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ALTA President to Testify Before Congressional Subcommittee on Ways to Improve the Bureau of Consumer Financial Protection
press release, American Land Title Association

Steven G. Day NTP, president of the American Land Title Association (ALTA), the national trade association of the land title insurance industry, will testify June 6 before the Subcommittee on Financial Institutions and Consumer Credit during a hearing titled, "Improving Transparency and Accountability at the Bureau of Financial Consumer Protection."

In the Bureau of Consumer Financial Protection’s April 2018 Semi-Annual Report to the President and Congress, Acting Director Mick Mulvaney expressed concerns that “the Bureau’s lack of accountability to any representative branch of government should be a warning sign that a lapse in democratic structure and republican principles has occurred. This cycle will repeat ad infinitum unless Congress acts to make it accountable to the American people.” The hearing will help the subcommittee develop specific recommendations and reforms to improve the Bureau.

Day’s testimony will support HR 5534, the Give Useful Information to Define Effective Compliance Act (GUIDE Compliance Act). Reps. Sean Duffy (R-WI) and Ed Perlmutter (D-CO) introduced the bipartisan bill on April 18.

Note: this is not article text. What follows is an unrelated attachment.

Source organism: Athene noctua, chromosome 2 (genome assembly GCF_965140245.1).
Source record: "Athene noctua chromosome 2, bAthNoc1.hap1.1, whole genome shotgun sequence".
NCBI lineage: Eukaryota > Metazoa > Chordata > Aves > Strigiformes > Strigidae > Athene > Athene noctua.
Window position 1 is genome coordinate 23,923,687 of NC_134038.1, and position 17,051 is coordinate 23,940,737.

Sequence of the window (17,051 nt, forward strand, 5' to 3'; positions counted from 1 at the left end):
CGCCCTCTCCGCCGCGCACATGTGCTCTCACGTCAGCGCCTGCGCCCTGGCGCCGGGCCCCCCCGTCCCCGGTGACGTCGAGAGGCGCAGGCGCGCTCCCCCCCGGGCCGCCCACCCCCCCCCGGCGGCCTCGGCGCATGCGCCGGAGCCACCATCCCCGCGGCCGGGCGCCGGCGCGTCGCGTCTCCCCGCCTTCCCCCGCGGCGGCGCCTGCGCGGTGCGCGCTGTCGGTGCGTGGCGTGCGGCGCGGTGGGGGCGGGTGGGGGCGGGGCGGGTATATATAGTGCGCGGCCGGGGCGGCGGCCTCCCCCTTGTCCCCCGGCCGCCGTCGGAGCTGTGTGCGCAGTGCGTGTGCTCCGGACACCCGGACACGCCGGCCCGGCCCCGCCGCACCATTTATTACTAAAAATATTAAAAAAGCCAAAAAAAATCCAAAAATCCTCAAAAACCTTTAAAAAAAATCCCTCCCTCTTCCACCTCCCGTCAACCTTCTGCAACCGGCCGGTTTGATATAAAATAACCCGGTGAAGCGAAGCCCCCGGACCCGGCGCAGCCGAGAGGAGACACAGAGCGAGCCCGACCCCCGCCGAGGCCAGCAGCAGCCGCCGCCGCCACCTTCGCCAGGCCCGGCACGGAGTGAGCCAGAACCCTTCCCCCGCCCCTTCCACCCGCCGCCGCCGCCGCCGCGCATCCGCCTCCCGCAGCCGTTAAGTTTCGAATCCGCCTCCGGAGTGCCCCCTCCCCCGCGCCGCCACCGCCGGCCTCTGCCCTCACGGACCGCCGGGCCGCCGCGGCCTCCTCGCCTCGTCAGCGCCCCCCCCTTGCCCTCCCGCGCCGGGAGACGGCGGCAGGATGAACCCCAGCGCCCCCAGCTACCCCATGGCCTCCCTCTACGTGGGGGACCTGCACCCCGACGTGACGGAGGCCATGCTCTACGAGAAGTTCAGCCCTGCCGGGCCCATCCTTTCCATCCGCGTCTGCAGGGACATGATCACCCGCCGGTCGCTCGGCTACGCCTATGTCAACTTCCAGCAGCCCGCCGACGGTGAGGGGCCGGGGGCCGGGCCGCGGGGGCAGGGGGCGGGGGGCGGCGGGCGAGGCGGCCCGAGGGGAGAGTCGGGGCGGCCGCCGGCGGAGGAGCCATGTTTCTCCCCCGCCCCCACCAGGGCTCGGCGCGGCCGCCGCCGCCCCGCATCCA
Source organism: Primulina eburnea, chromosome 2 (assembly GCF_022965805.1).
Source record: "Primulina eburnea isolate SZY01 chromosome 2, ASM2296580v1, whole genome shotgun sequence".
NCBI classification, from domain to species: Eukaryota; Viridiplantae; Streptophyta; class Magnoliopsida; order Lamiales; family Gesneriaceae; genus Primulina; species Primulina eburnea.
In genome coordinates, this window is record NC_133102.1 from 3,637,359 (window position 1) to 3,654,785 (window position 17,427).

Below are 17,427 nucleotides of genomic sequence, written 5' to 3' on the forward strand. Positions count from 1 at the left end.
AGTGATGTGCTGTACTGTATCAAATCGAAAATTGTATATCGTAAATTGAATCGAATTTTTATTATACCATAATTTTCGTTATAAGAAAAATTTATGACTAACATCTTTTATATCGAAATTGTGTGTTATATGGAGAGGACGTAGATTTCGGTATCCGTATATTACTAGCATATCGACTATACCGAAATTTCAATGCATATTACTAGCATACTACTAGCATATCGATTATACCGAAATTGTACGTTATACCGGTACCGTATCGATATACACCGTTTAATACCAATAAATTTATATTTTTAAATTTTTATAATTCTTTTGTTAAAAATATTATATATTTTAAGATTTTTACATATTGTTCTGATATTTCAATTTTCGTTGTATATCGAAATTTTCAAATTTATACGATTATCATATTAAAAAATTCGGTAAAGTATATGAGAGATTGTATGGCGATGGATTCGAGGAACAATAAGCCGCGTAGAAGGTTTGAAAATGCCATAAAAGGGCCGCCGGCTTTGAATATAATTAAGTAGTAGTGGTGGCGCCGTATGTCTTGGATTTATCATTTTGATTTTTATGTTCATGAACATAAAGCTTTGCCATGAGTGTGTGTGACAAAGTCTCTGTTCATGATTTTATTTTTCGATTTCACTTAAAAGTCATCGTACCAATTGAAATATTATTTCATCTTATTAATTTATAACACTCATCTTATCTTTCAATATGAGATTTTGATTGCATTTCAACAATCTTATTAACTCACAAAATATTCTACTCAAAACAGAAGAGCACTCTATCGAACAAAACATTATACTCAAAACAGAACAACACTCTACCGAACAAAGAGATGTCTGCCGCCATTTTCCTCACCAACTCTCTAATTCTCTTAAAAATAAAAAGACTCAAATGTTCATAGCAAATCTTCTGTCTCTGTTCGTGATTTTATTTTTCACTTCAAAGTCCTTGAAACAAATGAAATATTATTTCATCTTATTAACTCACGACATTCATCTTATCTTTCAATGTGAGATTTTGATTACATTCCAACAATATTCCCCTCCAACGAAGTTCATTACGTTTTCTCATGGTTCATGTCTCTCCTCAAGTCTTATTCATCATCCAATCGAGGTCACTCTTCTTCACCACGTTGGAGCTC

“What would help the most is a Bureau that consistently provides the businesses it regulates with written, reliable guidance on how to comply with the law and protect consumers in real-world scenarios,” Day said. “This is why the American Land Title Association believes the most important step Congress can take to improve the Bureau of Consumer Financial Protection is to pass (the GUIDE Compliance Act).”

Among other regulations, the GUIDE Act:


  • Mandates that the Bureau director issue “guidance” that is necessary or appropriate to carry out the purpose of the laws it is responsible for, including facilitating compliance

  • Requires the Bureau to publish in the Federal Register within one year of enactment the definitions, criteria, timelines and process for issuing each type of guidance the bureau shall provide, with a final rule required within 18 months of enactment

  • Requires the Bureau to establish a process and timeframes for requests for guidance, including time limits to provide answers in response to requests for guidance

  • Requires the bureau to create a process for amending or revoking guidance, including a process for public notice and comment

  • Requires the bureau to develop guidelines for determining the size of any civil money penalties and publish these guidelines in the Federal Register within 18 months of enactment


“I think everyone would agree that the more reliable information you have available, the better decision you are likely to make,” Day said. “The GUIDE Compliance Act is narrowly tailored to do just that. It requires a process to provide more information and examples so businesses can make better decisions and comply with the law. This helps not only businesses like the ones ALTA represents, but also the consumers our members strive to protect every day.”

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